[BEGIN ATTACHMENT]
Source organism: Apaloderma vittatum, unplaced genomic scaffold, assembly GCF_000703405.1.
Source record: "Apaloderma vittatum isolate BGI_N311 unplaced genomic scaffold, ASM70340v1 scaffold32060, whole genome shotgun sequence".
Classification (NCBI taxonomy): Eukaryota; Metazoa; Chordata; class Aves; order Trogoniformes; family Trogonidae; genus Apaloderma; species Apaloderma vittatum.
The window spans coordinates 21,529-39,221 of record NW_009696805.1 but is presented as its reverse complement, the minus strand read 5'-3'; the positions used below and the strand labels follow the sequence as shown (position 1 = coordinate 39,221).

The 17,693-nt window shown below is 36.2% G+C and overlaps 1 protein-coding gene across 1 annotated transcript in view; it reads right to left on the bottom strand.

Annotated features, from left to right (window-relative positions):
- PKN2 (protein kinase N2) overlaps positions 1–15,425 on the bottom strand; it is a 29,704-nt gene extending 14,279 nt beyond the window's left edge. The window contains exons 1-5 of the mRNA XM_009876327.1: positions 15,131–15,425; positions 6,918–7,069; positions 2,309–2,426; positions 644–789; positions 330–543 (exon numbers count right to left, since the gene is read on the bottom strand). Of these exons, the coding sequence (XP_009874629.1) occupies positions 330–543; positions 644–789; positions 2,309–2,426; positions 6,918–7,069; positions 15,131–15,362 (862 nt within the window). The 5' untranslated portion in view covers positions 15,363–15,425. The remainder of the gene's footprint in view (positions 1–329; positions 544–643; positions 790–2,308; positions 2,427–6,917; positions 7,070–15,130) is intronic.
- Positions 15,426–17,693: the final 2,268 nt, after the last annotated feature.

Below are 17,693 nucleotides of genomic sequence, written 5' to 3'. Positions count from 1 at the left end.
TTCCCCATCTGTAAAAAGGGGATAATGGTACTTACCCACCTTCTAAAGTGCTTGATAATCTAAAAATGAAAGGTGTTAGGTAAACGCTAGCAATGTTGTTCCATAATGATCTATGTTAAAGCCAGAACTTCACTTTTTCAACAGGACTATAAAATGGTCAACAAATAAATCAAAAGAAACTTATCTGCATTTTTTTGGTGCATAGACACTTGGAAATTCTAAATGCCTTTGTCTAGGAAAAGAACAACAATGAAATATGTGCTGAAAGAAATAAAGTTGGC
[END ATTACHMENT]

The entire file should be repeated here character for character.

Source organism: Apaloderma vittatum, unplaced genomic scaffold, assembly GCF_000703405.1.
Source record: "Apaloderma vittatum isolate BGI_N311 unplaced genomic scaffold, ASM70340v1 scaffold32060, whole genome shotgun sequence".
Classification (NCBI taxonomy): Eukaryota; Metazoa; Chordata; class Aves; order Trogoniformes; family Trogonidae; genus Apaloderma; species Apaloderma vittatum.
The window spans coordinates 21,529-39,221 of record NW_009696805.1 but is presented as its reverse complement, the minus strand read 5'-3'; the positions used below and the strand labels follow the sequence as shown (position 1 = coordinate 39,221).

The 17,693-nt window shown below is 36.2% G+C and overlaps 1 protein-coding gene across 1 annotated transcript in view; it reads right to left on the bottom strand.

Annotated features, from left to right (window-relative positions):
- PKN2 (protein kinase N2) overlaps positions 1–15,425 on the bottom strand; it is a 29,704-nt gene extending 14,279 nt beyond the window's left edge. The window contains exons 1-5 of the mRNA XM_009876327.1: positions 15,131–15,425; positions 6,918–7,069; positions 2,309–2,426; positions 644–789; positions 330–543 (exon numbers count right to left, since the gene is read on the bottom strand). Of these exons, the coding sequence (XP_009874629.1) occupies positions 330–543; positions 644–789; positions 2,309–2,426; positions 6,918–7,069; positions 15,131–15,362 (862 nt within the window). The 5' untranslated portion in view covers positions 15,363–15,425. The remainder of the gene's footprint in view (positions 1–329; positions 544–643; positions 790–2,308; positions 2,427–6,917; positions 7,070–15,130) is intronic.
- Positions 15,426–17,693: the final 2,268 nt, after the last annotated feature.

Below are 17,693 nucleotides of genomic sequence, written 5' to 3'. Positions count from 1 at the left end.
TTCCCCATCTGTAAAAAGGGGATAATGGTACTTACCCACCTTCTAAAGTGCTTGATAATCTAAAAATGAAAGGTGTTAGGTAAACGCTAGCAATGTTGTTCCATAATGATCTATGTTAAAGCCAGAACTTCACTTTTTCAACAGGACTATAAAATGGTCAACAAATAAATCAAAAGAAACTTATCTGCATTTTTTTGGTGCATAGACACTTGGAAATTCTAAATGCCTTTGTCTAGGAAAAGAACAACAATGAAATATGTGCTGAAAGAAATAAAGTTGGC